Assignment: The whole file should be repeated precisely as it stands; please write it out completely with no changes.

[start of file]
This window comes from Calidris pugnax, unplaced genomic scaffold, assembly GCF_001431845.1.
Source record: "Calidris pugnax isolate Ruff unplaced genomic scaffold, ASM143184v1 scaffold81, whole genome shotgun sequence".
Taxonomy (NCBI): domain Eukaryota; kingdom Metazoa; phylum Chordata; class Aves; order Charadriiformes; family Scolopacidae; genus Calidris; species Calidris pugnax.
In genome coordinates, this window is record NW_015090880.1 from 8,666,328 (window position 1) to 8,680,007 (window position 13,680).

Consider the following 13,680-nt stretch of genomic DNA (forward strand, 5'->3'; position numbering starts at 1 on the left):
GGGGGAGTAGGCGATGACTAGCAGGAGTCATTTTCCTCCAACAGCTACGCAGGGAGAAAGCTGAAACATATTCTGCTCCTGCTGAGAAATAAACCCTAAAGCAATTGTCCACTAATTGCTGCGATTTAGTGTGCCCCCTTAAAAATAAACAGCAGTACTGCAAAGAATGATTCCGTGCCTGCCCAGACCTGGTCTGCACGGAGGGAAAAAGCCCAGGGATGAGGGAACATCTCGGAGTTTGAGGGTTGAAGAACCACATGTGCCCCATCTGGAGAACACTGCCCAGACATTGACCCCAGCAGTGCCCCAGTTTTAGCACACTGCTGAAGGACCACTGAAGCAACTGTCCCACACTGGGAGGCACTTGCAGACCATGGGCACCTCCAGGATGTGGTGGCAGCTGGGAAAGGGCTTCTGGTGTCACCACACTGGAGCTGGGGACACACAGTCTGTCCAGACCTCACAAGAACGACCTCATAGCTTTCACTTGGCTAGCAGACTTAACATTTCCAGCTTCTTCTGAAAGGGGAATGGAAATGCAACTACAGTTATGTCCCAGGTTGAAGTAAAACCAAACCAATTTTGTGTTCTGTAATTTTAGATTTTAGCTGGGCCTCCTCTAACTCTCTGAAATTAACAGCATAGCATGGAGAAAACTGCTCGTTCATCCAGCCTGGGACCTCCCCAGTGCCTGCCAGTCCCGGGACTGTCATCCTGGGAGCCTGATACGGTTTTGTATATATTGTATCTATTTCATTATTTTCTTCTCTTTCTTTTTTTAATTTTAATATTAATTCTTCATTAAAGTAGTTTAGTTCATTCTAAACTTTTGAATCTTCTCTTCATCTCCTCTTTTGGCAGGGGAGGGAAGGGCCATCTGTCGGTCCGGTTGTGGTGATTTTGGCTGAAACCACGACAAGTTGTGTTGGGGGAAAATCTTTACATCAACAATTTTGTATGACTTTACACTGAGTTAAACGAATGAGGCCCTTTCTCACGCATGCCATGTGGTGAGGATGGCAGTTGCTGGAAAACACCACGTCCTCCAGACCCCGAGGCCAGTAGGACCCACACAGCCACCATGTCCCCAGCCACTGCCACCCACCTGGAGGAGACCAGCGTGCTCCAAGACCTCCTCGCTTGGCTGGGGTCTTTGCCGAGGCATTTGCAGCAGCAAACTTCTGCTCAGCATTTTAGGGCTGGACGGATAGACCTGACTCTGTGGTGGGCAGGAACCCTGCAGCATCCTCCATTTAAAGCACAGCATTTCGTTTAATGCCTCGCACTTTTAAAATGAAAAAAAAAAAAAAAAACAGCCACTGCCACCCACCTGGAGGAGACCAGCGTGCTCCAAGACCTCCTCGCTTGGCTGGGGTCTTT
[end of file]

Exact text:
This window comes from Calidris pugnax, unplaced genomic scaffold, assembly GCF_001431845.1.
Source record: "Calidris pugnax isolate Ruff unplaced genomic scaffold, ASM143184v1 scaffold81, whole genome shotgun sequence".
Taxonomy (NCBI): domain Eukaryota; kingdom Metazoa; phylum Chordata; class Aves; order Charadriiformes; family Scolopacidae; genus Calidris; species Calidris pugnax.
In genome coordinates, this window is record NW_015090880.1 from 8,666,328 (window position 1) to 8,680,007 (window position 13,680).

Consider the following 13,680-nt stretch of genomic DNA (forward strand, 5'->3'; position numbering starts at 1 on the left):
GGGGGAGTAGGCGATGACTAGCAGGAGTCATTTTCCTCCAACAGCTACGCAGGGAGAAAGCTGAAACATATTCTGCTCCTGCTGAGAAATAAACCCTAAAGCAATTGTCCACTAATTGCTGCGATTTAGTGTGCCCCCTTAAAAATAAACAGCAGTACTGCAAAGAATGATTCCGTGCCTGCCCAGACCTGGTCTGCACGGAGGGAAAAAGCCCAGGGATGAGGGAACATCTCGGAGTTTGAGGGTTGAAGAACCACATGTGCCCCATCTGGAGAACACTGCCCAGACATTGACCCCAGCAGTGCCCCAGTTTTAGCACACTGCTGAAGGACCACTGAAGCAACTGTCCCACACTGGGAGGCACTTGCAGACCATGGGCACCTCCAGGATGTGGTGGCAGCTGGGAAAGGGCTTCTGGTGTCACCACACTGGAGCTGGGGACACACAGTCTGTCCAGACCTCACAAGAACGACCTCATAGCTTTCACTTGGCTAGCAGACTTAACATTTCCAGCTTCTTCTGAAAGGGGAATGGAAATGCAACTACAGTTATGTCCCAGGTTGAAGTAAAACCAAACCAATTTTGTGTTCTGTAATTTTAGATTTTAGCTGGGCCTCCTCTAACTCTCTGAAATTAACAGCATAGCATGGAGAAAACTGCTCGTTCATCCAGCCTGGGACCTCCCCAGTGCCTGCCAGTCCCGGGACTGTCATCCTGGGAGCCTGATACGGTTTTGTATATATTGTATCTATTTCATTATTTTCTTCTCTTTCTTTTTTTAATTTTAATATTAATTCTTCATTAAAGTAGTTTAGTTCATTCTAAACTTTTGAATCTTCTCTTCATCTCCTCTTTTGGCAGGGGAGGGAAGGGCCATCTGTCGGTCCGGTTGTGGTGATTTTGGCTGAAACCACGACAAGTTGTGTTGGGGGAAAATCTTTACATCAACAATTTTGTATGACTTTACACTGAGTTAAACGAATGAGGCCCTTTCTCACGCATGCCATGTGGTGAGGATGGCAGTTGCTGGAAAACACCACGTCCTCCAGACCCCGAGGCCAGTAGGACCCACACAGCCACCATGTCCCCAGCCACTGCCACCCACCTGGAGGAGACCAGCGTGCTCCAAGACCTCCTCGCTTGGCTGGGGTCTTTGCCGAGGCATTTGCAGCAGCAAACTTCTGCTCAGCATTTTAGGGCTGGACGGATAGACCTGACTCTGTGGTGGGCAGGAACCCTGCAGCATCCTCCATTTAAAGCACAGCATTTCGTTTAATGCCTCGCACTTTTAAAATGAAAAAAAAAAAAAAAAACAGCCACTGCCACCCACCTGGAGGAGACCAGCGTGCTCCAAGACCTCCTCGCTTGGCTGGGGTCTTT